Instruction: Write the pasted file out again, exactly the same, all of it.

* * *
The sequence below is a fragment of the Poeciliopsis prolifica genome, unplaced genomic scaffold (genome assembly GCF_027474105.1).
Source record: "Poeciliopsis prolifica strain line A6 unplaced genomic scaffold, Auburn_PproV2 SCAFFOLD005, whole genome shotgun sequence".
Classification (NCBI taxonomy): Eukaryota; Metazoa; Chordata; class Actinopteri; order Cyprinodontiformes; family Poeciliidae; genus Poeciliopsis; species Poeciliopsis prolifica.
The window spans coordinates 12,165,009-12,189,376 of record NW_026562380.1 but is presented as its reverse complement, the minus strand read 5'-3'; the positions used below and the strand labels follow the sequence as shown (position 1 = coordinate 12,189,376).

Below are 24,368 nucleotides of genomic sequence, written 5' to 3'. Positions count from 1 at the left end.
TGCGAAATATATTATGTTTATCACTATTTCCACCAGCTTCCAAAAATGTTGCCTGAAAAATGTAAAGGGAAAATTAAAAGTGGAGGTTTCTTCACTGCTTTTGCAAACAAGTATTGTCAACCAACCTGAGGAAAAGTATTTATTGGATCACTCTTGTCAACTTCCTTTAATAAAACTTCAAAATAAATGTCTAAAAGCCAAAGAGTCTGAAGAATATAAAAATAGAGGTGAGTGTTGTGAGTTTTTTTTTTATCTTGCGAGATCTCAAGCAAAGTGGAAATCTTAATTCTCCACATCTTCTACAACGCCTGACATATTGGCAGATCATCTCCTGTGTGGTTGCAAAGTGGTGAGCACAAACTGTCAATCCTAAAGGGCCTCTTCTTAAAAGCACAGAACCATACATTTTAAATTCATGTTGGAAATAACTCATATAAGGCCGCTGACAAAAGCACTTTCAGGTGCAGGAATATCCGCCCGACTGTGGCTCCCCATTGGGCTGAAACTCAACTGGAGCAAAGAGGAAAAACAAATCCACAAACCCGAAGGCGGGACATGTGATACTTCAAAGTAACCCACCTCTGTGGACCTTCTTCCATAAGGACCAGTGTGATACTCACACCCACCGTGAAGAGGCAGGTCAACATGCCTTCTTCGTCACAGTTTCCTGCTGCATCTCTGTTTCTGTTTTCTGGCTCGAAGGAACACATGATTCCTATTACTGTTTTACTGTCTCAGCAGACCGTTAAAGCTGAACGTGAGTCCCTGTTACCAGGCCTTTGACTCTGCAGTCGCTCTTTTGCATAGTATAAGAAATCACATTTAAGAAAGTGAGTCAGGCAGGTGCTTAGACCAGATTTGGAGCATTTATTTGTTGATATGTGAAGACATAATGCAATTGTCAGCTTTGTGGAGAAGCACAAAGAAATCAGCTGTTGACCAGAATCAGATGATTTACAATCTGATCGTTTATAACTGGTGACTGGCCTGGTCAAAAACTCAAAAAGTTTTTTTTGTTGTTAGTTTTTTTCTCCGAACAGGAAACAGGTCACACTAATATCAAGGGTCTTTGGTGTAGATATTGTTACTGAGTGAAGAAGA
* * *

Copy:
The sequence below is a fragment of the Poeciliopsis prolifica genome, unplaced genomic scaffold (genome assembly GCF_027474105.1).
Source record: "Poeciliopsis prolifica strain line A6 unplaced genomic scaffold, Auburn_PproV2 SCAFFOLD005, whole genome shotgun sequence".
Classification (NCBI taxonomy): Eukaryota; Metazoa; Chordata; class Actinopteri; order Cyprinodontiformes; family Poeciliidae; genus Poeciliopsis; species Poeciliopsis prolifica.
The window spans coordinates 12,165,009-12,189,376 of record NW_026562380.1 but is presented as its reverse complement, the minus strand read 5'-3'; the positions used below and the strand labels follow the sequence as shown (position 1 = coordinate 12,189,376).

Below are 24,368 nucleotides of genomic sequence, written 5' to 3'. Positions count from 1 at the left end.
TGCGAAATATATTATGTTTATCACTATTTCCACCAGCTTCCAAAAATGTTGCCTGAAAAATGTAAAGGGAAAATTAAAAGTGGAGGTTTCTTCACTGCTTTTGCAAACAAGTATTGTCAACCAACCTGAGGAAAAGTATTTATTGGATCACTCTTGTCAACTTCCTTTAATAAAACTTCAAAATAAATGTCTAAAAGCCAAAGAGTCTGAAGAATATAAAAATAGAGGTGAGTGTTGTGAGTTTTTTTTTTATCTTGCGAGATCTCAAGCAAAGTGGAAATCTTAATTCTCCACATCTTCTACAACGCCTGACATATTGGCAGATCATCTCCTGTGTGGTTGCAAAGTGGTGAGCACAAACTGTCAATCCTAAAGGGCCTCTTCTTAAAAGCACAGAACCATACATTTTAAATTCATGTTGGAAATAACTCATATAAGGCCGCTGACAAAAGCACTTTCAGGTGCAGGAATATCCGCCCGACTGTGGCTCCCCATTGGGCTGAAACTCAACTGGAGCAAAGAGGAAAAACAAATCCACAAACCCGAAGGCGGGACATGTGATACTTCAAAGTAACCCACCTCTGTGGACCTTCTTCCATAAGGACCAGTGTGATACTCACACCCACCGTGAAGAGGCAGGTCAACATGCCTTCTTCGTCACAGTTTCCTGCTGCATCTCTGTTTCTGTTTTCTGGCTCGAAGGAACACATGATTCCTATTACTGTTTTACTGTCTCAGCAGACCGTTAAAGCTGAACGTGAGTCCCTGTTACCAGGCCTTTGACTCTGCAGTCGCTCTTTTGCATAGTATAAGAAATCACATTTAAGAAAGTGAGTCAGGCAGGTGCTTAGACCAGATTTGGAGCATTTATTTGTTGATATGTGAAGACATAATGCAATTGTCAGCTTTGTGGAGAAGCACAAAGAAATCAGCTGTTGACCAGAATCAGATGATTTACAATCTGATCGTTTATAACTGGTGACTGGCCTGGTCAAAAACTCAAAAAGTTTTTTTTGTTGTTAGTTTTTTTCTCCGAACAGGAAACAGGTCACACTAATATCAAGGGTCTTTGGTGTAGATATTGTTACTGAGTGAAGAAGA